Financial support was provided by the Garnett Passe and Rodney Williams Memorial Foundation.
Article first published online: 16 JUL 2010
Copyright © 2010 The American Laryngological, Rhinological, and Otological Society, Inc.
Volume 120, Issue 8, pages 1701–1706, August 2010
How to Cite
Foreman, A. and Wormald, P.-J. (2010), Different biofilms, different disease? A clinical outcomes study. The Laryngoscope, 120: 1701–1706. doi: 10.1002/lary.21024
The authors have no financial interests to disclose.
- Issue published online: 22 JUL 2010
- Article first published online: 16 JUL 2010
- Manuscript Accepted: 26 APR 2010
- Manuscript Received: 2 MAR 2010
- S. aureus;
- H. influenzae;
- Level of Evidence: 2b
A potential role for biofilms in Chronic Rhinosinusitis (CRS) has been proposed, and the adverse impact they have on disease severity and postoperative outcomes has also been well described. Recent advances have allowed the species within the biofilms of CRS patients to be clearly characterized. This study investigates whether different biofilm species have different disease outcomes.
Twenty-four patients with medically recalcitrant CRS undergoing Endoscopic Sinus Surgery (ESS), in whom we had previously characterized their biofilms using fluorescence in situ hybridization (FISH), were reviewed a median of 11 months after their surgery. They were evaluated for preoperative disease markers and evidence of on-going disease in the postoperative period.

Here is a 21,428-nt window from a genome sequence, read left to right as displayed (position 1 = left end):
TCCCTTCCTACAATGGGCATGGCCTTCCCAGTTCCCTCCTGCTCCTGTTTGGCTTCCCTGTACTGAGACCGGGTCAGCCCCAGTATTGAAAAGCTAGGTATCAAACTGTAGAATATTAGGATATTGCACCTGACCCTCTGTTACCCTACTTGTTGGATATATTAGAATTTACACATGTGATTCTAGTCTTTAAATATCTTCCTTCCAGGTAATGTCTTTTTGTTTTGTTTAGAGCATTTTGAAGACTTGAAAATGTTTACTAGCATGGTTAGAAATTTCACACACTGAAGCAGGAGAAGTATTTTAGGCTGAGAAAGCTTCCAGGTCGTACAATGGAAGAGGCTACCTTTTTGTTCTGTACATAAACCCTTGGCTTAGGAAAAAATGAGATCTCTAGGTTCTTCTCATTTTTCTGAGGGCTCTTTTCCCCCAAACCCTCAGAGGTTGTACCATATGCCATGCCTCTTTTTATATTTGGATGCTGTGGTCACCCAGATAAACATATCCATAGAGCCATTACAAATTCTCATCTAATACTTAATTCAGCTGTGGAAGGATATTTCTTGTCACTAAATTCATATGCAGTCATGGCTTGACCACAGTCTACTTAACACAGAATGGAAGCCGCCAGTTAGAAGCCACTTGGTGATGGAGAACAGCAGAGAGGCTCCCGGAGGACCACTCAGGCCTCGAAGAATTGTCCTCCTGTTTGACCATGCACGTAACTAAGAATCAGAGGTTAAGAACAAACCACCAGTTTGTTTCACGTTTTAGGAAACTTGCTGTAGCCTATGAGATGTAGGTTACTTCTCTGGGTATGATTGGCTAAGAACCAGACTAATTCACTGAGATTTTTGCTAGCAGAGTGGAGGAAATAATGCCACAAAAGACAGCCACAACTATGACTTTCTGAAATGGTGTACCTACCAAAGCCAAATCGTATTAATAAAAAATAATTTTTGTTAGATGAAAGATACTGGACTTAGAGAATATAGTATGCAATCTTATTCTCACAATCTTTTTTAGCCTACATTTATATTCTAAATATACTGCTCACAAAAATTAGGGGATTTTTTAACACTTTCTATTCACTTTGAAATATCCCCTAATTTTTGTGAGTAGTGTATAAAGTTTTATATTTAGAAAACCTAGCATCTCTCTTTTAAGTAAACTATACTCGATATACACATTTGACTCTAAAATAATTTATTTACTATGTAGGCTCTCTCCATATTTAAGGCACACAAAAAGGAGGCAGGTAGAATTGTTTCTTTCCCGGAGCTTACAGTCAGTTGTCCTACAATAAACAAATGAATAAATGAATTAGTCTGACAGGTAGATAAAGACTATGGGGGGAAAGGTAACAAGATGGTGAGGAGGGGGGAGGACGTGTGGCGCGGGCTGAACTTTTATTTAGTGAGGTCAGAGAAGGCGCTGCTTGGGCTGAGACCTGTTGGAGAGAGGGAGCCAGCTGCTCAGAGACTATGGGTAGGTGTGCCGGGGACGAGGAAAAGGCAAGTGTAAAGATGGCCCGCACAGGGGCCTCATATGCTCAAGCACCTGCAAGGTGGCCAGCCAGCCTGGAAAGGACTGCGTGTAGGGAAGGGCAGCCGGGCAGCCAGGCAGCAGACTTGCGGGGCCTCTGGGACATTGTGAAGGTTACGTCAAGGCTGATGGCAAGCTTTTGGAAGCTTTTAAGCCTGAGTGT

Thirty-seven biofilms were identified in the 24 patients. Almost half had polymicrobial biofilms. The presence of polymicrobial, rather than single-species biofilms adversely affected preoperative disease severity but did not alter postsurgical outcome. Patients with single organism Haemophilus influenzae biofilms presented with mild disease symptomatically and radiologically and achieved normal mucosa a short time after their surgery. Conversely, patients with Staphlococcus aureus in their biofilm makeup had more severe disease and a more complicated postoperative course. The effect of Pseudomonas aeruginosa and fungal biofilms is less clear.
Different biofilm species are associated with different disease phenotypes. H. influenzae biofilms are typically found in patients with mild disease, whereas S. aureus is associated with a more severe, surgically recalcitrant pattern. Laryngoscope, 2010